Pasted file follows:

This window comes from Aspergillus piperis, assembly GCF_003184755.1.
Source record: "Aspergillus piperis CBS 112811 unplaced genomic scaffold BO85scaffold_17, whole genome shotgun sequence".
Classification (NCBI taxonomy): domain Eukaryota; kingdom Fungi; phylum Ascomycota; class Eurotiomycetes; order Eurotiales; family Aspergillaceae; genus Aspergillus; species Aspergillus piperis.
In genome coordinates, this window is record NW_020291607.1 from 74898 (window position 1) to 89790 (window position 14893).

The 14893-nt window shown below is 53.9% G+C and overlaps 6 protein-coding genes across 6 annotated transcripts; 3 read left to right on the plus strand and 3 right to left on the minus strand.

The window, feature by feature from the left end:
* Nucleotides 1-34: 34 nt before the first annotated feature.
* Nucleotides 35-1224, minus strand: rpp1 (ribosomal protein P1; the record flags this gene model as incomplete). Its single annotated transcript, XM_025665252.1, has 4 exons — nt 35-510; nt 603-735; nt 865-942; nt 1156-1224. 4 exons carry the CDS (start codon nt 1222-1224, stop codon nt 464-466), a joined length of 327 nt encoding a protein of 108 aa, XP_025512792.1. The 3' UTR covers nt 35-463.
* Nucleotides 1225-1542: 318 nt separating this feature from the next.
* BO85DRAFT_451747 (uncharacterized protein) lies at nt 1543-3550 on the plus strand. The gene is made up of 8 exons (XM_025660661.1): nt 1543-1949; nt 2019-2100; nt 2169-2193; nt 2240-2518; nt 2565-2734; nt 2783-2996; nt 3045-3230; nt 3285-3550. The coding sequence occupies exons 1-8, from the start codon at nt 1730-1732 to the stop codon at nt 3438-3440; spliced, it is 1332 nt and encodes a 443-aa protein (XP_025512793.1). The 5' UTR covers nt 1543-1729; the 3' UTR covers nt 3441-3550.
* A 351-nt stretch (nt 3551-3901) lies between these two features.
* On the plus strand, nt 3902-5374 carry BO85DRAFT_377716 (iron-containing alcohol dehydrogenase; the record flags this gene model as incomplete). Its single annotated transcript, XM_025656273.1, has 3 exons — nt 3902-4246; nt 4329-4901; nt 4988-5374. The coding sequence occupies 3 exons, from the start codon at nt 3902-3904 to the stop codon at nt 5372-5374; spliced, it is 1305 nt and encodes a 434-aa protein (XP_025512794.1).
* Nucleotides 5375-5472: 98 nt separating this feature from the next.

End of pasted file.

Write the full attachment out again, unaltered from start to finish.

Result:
This window comes from Aspergillus piperis, assembly GCF_003184755.1.
Source record: "Aspergillus piperis CBS 112811 unplaced genomic scaffold BO85scaffold_17, whole genome shotgun sequence".
Classification (NCBI taxonomy): domain Eukaryota; kingdom Fungi; phylum Ascomycota; class Eurotiomycetes; order Eurotiales; family Aspergillaceae; genus Aspergillus; species Aspergillus piperis.
In genome coordinates, this window is record NW_020291607.1 from 74898 (window position 1) to 89790 (window position 14893).

The 14893-nt window shown below is 53.9% G+C and overlaps 6 protein-coding genes across 6 annotated transcripts; 3 read left to right on the plus strand and 3 right to left on the minus strand.

The window, feature by feature from the left end:
* Nucleotides 1-34: 34 nt before the first annotated feature.
* Nucleotides 35-1224, minus strand: rpp1 (ribosomal protein P1; the record flags this gene model as incomplete). Its single annotated transcript, XM_025665252.1, has 4 exons — nt 35-510; nt 603-735; nt 865-942; nt 1156-1224. 4 exons carry the CDS (start codon nt 1222-1224, stop codon nt 464-466), a joined length of 327 nt encoding a protein of 108 aa, XP_025512792.1. The 3' UTR covers nt 35-463.
* Nucleotides 1225-1542: 318 nt separating this feature from the next.
* BO85DRAFT_451747 (uncharacterized protein) lies at nt 1543-3550 on the plus strand. The gene is made up of 8 exons (XM_025660661.1): nt 1543-1949; nt 2019-2100; nt 2169-2193; nt 2240-2518; nt 2565-2734; nt 2783-2996; nt 3045-3230; nt 3285-3550. The coding sequence occupies exons 1-8, from the start codon at nt 1730-1732 to the stop codon at nt 3438-3440; spliced, it is 1332 nt and encodes a 443-aa protein (XP_025512793.1). The 5' UTR covers nt 1543-1729; the 3' UTR covers nt 3441-3550.
* A 351-nt stretch (nt 3551-3901) lies between these two features.
* On the plus strand, nt 3902-5374 carry BO85DRAFT_377716 (iron-containing alcohol dehydrogenase; the record flags this gene model as incomplete). Its single annotated transcript, XM_025656273.1, has 3 exons — nt 3902-4246; nt 4329-4901; nt 4988-5374. The coding sequence occupies 3 exons, from the start codon at nt 3902-3904 to the stop codon at nt 5372-5374; spliced, it is 1305 nt and encodes a 434-aa protein (XP_025512794.1).
* Nucleotides 5375-5472: 98 nt separating this feature from the next.